Metro-East News

Illinois lawmaker wants fireworks legalized; police say ban is generally ignored anyway

It’s illegal to buy or set off fireworks in Illinois, but you’d never know it from the evening sounds last week.

Illinois is one of four states that outlaw all fireworks, but residents generally drive across state lines and buy the fireworks there, setting them off at home.

Now, the Chicago Tribune reported, state Rep. Barbara Wheeler has proposed making fireworks legal. Wheeler argued that many people manage to use fireworks safely, and the state is losing tax revenue to other states by not allowing them in Illinois.

The bill would set a minimum age of 18 to possess fireworks and would require that they be at least 200 feet from structures, vehicles or people, among other restrictions.

Last year nearly 13,000 people were injured by fireworks and eight were killed, according to the U.S. Consumer Product Safety Commission. It was the highest number since 2002, and the majority of those injured were teenage boys. Sparklers, which are legal in Illinois, were responsible for approximately 14 percent of the injuries, according to CPSC.

Last year was a record high for Illinois as well, with 349 injured including 16 dismemberments and amputations, according to the Chicago Tribune. While numbers are not yet available for this year, a 14-year-old boy suffered severe facial trauma and lost an eye last week and an Indiana man was killed by a tube mortar, according to the Tribune.

The St. Clair County Sheriff’s Department received about 25 calls specifically complaining about fireworks, according to Capt. Bruce Fleshren, but that wouldn’t include general “noise disturbance” calls, he said. However, no citations were issued.

“The majority of our callers want to remain anonymous because they do not want to ‘have problems’ with their neighbors who they are reporting,” Fleshren said. “Because of the distance and time for deputies to respond throughout the county for these calls, most of the time no one is still out when they arrive.”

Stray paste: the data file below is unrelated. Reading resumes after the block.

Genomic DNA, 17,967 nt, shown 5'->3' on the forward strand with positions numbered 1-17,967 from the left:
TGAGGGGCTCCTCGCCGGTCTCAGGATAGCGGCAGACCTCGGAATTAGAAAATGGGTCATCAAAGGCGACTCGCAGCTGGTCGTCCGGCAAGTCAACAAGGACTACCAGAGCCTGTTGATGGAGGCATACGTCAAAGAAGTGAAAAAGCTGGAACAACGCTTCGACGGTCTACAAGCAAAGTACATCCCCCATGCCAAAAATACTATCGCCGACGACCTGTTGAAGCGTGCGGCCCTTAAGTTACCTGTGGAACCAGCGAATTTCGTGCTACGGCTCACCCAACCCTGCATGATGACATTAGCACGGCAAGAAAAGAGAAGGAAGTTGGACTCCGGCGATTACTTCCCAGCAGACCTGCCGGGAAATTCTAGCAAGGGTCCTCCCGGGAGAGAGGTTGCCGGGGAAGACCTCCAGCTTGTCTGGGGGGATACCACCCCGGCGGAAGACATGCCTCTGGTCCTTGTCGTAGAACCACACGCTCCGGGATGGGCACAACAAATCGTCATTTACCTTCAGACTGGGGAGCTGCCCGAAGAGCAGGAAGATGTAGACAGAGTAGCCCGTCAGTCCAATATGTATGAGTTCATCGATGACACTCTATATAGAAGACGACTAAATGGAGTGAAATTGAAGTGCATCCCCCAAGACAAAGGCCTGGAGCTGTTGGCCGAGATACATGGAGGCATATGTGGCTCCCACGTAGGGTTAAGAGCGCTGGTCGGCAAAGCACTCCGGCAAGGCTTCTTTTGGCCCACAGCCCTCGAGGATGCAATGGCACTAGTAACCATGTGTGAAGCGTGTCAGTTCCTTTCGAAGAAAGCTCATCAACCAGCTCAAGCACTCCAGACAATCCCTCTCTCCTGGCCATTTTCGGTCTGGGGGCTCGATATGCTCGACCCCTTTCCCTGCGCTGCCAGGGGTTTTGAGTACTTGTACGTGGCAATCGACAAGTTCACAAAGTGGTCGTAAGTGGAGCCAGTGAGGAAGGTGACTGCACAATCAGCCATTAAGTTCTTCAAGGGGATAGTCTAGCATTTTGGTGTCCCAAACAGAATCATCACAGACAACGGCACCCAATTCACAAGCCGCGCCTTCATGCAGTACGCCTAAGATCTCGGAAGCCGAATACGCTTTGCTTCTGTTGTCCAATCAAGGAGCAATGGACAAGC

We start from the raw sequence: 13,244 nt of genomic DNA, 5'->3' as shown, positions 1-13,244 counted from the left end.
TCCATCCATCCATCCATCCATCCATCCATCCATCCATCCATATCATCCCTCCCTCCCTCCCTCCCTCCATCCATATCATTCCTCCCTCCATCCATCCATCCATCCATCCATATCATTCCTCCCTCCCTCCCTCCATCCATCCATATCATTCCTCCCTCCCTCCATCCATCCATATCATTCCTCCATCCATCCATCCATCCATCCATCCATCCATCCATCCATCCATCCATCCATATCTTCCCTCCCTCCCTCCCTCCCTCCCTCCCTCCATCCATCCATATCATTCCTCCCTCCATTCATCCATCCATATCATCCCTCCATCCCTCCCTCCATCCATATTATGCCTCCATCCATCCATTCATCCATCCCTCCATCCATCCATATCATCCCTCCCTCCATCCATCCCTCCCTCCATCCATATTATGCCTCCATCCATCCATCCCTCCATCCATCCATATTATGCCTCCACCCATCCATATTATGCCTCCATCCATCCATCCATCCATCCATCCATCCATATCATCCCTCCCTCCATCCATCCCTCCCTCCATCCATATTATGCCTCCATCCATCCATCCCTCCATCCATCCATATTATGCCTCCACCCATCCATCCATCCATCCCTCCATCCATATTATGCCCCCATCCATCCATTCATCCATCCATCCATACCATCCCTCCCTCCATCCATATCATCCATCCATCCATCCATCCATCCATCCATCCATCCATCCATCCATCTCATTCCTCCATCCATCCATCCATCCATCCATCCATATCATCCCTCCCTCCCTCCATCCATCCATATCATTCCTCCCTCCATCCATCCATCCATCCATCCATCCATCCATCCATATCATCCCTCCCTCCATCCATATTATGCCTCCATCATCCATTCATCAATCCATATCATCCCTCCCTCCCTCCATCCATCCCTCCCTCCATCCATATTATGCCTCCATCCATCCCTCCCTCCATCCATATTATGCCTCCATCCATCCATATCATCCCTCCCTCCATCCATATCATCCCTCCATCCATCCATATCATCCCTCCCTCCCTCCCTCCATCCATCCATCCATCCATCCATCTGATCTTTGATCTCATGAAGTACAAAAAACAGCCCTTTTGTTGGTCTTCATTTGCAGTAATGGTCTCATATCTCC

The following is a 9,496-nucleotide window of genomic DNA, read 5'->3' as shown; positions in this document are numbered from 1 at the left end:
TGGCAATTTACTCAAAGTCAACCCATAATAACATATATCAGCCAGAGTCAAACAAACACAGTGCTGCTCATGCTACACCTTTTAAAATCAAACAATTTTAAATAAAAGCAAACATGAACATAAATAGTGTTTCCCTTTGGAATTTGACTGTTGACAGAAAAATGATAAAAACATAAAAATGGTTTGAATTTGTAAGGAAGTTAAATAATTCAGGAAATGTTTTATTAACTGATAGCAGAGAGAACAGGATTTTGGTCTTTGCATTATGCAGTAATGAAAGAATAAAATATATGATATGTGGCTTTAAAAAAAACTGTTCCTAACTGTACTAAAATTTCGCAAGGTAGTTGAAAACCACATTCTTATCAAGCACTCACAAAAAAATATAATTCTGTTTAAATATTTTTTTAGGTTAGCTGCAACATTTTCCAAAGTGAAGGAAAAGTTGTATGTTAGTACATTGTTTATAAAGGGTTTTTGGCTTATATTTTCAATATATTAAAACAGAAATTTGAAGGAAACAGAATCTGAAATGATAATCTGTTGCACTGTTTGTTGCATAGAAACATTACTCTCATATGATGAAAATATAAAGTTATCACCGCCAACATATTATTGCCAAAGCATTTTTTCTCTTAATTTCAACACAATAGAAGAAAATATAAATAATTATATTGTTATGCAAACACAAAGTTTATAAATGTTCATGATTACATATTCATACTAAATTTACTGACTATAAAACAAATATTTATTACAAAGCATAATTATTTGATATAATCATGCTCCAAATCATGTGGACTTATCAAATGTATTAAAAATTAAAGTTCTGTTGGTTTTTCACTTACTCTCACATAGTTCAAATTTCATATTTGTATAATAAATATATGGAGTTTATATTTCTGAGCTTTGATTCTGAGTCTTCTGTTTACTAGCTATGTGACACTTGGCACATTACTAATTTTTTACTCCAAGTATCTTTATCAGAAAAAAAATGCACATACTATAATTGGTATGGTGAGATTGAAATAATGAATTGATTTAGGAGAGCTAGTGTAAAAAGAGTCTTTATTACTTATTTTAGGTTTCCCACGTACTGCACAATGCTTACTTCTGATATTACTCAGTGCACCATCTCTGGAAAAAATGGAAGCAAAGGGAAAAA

Fleshren said if people are still present when deputies arrive, they are generally warned to stop shooting off fireworks and that they will be cited if deputies have to return.

Fleshren said he could not say whether it was worse this year than in previous years. “It certainly is one of the most ignored laws during the time around July 4 every year, that’s for sure,” he said.

Most other local law enforcement agencies received numerous calls regarding fireworks in defiance of the ban, though most departments did not have firm numbers yet. “I can tell you we certainly received our share of fireworks calls,” said Lt. Brett Boerm with the Collinsville Police Department.

Swansea police received 25 calls, with no citations given; police Chief Steve Johnson also said that most of the time, fireworks fans are gone by the time police arrive.

The city of Mascoutah increased manpower and patrols specifically for fireworks this year and warned the public in advance that the law would be enforced. It was not immediately known how many citations might have been issued.

In Peoria, an entire police shift was dedicated to enforcement of the fireworks ban, with more than 115 tickets written on July 3 and 4, according to the Peoria Journal Star. Approximately 17 officers and detectives were on the detail, including the police chief himself. Last year Peoria police received 183 fireworks complaint calls; this year they received 402.

The Pyrotechnic Use Act has been on the books since 1942 and can be punishable by a year in jail and a fine up to $2,500.

Elizabeth Donald: 618-239-2507, @BNDedonald
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